Mission-critical insights for agencies ahead of the curve
If clients begin to demand measurement based on these principles, PR agencies will have to follow suit. It seems conclusive, then, that a competitive advantage exists for agencies to be innovative here and push better measurement proactively in order to win business over agencies that don’t provide analytical reporting. The Barcelona Principles lay out a map for doing so.

Brands get their money’s worth
Holding a PR vendor partner to a set of standards can help with that ever-present question, "What is PR really doing for us?" It can also help agencies present such data with third-party credibility to back up their findings, perhaps leading to less "revolving door" syndrome.

PR isn’t dead…yet
Google "PR is dead" and you’ll find a plethora of articles, books, and presentations. PR isn’t dead – but it is changing. A big part of the evolution taking place has to do with data and insights. The Barcelona Principles outline what should be included in PR analysis, including social media. As the worlds of paid, earned, owned, and shared media continue to collide, having an industry standard to lean on can only help PR to establish itself as key to the growing marketing landscape.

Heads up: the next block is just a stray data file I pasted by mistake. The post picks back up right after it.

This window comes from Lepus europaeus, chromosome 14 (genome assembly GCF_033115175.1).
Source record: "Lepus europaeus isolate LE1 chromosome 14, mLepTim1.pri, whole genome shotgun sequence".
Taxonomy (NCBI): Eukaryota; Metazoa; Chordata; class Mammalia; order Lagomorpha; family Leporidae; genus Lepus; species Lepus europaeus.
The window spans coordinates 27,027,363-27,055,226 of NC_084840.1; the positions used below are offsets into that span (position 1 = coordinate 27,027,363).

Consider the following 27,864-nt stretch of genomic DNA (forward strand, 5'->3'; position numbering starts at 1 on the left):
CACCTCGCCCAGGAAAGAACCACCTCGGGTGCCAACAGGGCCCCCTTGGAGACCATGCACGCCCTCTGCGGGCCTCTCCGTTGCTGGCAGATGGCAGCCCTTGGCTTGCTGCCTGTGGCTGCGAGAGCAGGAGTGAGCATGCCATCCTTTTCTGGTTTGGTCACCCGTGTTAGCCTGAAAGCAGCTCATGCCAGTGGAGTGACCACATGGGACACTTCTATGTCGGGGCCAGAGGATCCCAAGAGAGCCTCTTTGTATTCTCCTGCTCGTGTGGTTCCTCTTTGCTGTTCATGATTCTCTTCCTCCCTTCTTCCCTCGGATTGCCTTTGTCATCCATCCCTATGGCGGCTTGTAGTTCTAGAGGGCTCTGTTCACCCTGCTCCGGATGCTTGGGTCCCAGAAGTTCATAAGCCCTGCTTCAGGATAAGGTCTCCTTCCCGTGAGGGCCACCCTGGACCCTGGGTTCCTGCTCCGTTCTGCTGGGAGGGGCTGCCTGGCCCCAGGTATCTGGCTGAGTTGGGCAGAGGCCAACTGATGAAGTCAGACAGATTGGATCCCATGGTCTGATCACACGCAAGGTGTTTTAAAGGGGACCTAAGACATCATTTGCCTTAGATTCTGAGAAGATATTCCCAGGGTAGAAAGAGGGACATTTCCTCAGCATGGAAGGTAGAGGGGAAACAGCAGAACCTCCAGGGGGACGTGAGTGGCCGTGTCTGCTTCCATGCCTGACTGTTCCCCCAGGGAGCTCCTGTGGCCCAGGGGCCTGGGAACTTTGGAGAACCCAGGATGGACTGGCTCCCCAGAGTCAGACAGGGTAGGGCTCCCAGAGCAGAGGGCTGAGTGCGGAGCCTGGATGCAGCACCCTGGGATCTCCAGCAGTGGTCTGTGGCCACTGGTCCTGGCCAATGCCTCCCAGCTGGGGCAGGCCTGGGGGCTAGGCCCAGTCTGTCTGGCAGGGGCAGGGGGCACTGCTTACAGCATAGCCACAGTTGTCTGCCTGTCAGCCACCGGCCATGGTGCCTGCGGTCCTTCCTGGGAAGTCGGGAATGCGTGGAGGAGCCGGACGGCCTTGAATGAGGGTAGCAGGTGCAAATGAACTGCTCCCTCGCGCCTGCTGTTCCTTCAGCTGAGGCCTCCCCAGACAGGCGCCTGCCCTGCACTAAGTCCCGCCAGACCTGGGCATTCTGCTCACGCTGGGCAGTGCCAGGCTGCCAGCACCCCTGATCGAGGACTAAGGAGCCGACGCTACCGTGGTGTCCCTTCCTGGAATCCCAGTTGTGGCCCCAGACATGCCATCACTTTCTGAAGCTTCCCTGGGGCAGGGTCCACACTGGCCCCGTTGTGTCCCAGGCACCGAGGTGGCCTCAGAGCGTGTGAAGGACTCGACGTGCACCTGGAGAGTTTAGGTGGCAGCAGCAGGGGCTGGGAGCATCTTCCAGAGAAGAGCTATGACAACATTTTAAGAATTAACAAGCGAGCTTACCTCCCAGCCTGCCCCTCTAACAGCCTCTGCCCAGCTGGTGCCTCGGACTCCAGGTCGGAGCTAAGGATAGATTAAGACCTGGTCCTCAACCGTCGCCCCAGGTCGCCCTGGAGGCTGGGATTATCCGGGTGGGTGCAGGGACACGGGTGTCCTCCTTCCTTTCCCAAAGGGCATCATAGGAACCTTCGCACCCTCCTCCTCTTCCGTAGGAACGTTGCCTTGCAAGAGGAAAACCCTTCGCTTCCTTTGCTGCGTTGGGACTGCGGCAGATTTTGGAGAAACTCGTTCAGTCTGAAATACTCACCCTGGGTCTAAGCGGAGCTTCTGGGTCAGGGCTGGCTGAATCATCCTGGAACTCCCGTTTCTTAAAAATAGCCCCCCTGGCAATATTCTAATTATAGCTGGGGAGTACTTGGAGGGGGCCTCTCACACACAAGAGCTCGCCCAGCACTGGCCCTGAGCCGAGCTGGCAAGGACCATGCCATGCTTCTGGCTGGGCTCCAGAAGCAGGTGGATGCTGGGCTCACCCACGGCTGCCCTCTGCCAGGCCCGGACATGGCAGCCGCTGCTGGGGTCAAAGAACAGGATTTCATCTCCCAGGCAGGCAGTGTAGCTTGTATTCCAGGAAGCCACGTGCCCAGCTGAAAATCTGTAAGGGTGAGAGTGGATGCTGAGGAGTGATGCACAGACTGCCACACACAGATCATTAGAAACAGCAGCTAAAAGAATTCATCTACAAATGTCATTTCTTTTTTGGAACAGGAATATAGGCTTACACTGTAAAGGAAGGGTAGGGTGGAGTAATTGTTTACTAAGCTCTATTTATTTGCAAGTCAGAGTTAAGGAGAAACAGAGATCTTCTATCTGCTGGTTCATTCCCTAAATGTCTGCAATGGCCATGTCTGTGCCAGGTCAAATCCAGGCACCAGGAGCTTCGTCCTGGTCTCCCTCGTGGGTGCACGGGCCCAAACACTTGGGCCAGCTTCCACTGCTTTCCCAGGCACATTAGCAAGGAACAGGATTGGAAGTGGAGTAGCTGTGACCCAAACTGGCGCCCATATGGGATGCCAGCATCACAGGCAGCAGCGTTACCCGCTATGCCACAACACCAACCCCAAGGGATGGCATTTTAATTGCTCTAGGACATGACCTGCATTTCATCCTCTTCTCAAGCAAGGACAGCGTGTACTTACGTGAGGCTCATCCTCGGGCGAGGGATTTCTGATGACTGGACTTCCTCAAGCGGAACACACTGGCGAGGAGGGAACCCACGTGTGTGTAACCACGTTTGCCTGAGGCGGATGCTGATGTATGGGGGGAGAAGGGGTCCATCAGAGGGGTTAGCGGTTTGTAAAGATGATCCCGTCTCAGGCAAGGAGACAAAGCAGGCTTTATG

There are always critics, and the Barcelona Principles are not immune to such. But overall, in an industry that has consistently been misunderstood, having standards to align values such as integrity, honesty, and openness cannot be a bad thing. It’s time the PR industry holds itself more accountable. Doing so can also begin to separate the wheat from the chaff and improve ROI for brands investing in PR agencies, tech and other resources.

Christine Perkett is CEO & Founder of SeeDepth, Inc.